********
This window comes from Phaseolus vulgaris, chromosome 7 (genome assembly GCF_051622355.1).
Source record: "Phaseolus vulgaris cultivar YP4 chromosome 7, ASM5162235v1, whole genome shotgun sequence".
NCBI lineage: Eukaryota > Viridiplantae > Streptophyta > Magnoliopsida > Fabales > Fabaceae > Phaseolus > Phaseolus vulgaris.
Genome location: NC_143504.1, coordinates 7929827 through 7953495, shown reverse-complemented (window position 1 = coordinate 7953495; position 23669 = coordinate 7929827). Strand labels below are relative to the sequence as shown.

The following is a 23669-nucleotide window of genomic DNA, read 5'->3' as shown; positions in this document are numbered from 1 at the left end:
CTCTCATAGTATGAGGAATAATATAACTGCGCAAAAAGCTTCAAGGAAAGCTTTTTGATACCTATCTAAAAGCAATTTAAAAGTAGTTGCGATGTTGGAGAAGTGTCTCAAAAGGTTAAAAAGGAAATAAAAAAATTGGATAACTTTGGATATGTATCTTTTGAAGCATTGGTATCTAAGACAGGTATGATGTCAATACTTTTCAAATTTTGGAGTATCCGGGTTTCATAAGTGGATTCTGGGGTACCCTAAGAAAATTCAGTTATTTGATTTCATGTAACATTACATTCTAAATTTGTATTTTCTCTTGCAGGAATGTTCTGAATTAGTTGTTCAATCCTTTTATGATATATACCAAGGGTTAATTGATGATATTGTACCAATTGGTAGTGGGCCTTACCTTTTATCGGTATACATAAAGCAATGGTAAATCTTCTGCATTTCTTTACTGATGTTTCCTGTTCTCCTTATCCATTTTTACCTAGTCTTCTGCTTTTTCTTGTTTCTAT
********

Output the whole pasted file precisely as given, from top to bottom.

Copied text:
This window comes from Phaseolus vulgaris, chromosome 7 (genome assembly GCF_051622355.1).
Source record: "Phaseolus vulgaris cultivar YP4 chromosome 7, ASM5162235v1, whole genome shotgun sequence".
NCBI lineage: Eukaryota > Viridiplantae > Streptophyta > Magnoliopsida > Fabales > Fabaceae > Phaseolus > Phaseolus vulgaris.
Genome location: NC_143504.1, coordinates 7929827 through 7953495, shown reverse-complemented (window position 1 = coordinate 7953495; position 23669 = coordinate 7929827). Strand labels below are relative to the sequence as shown.

The following is a 23669-nucleotide window of genomic DNA, read 5'->3' as shown; positions in this document are numbered from 1 at the left end:
CTCTCATAGTATGAGGAATAATATAACTGCGCAAAAAGCTTCAAGGAAAGCTTTTTGATACCTATCTAAAAGCAATTTAAAAGTAGTTGCGATGTTGGAGAAGTGTCTCAAAAGGTTAAAAAGGAAATAAAAAAATTGGATAACTTTGGATATGTATCTTTTGAAGCATTGGTATCTAAGACAGGTATGATGTCAATACTTTTCAAATTTTGGAGTATCCGGGTTTCATAAGTGGATTCTGGGGTACCCTAAGAAAATTCAGTTATTTGATTTCATGTAACATTACATTCTAAATTTGTATTTTCTCTTGCAGGAATGTTCTGAATTAGTTGTTCAATCCTTTTATGATATATACCAAGGGTTAATTGATGATATTGTACCAATTGGTAGTGGGCCTTACCTTTTATCGGTATACATAAAGCAATGGTAAATCTTCTGCATTTCTTTACTGATGTTTCCTGTTCTCCTTATCCATTTTTACCTAGTCTTCTGCTTTTTCTTGTTTCTAT